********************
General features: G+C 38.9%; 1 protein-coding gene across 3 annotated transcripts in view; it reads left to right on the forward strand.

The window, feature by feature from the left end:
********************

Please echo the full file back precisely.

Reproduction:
General features: G+C 38.9%; 1 protein-coding gene across 3 annotated transcripts in view; it reads left to right on the forward strand.

The window, feature by feature from the left end: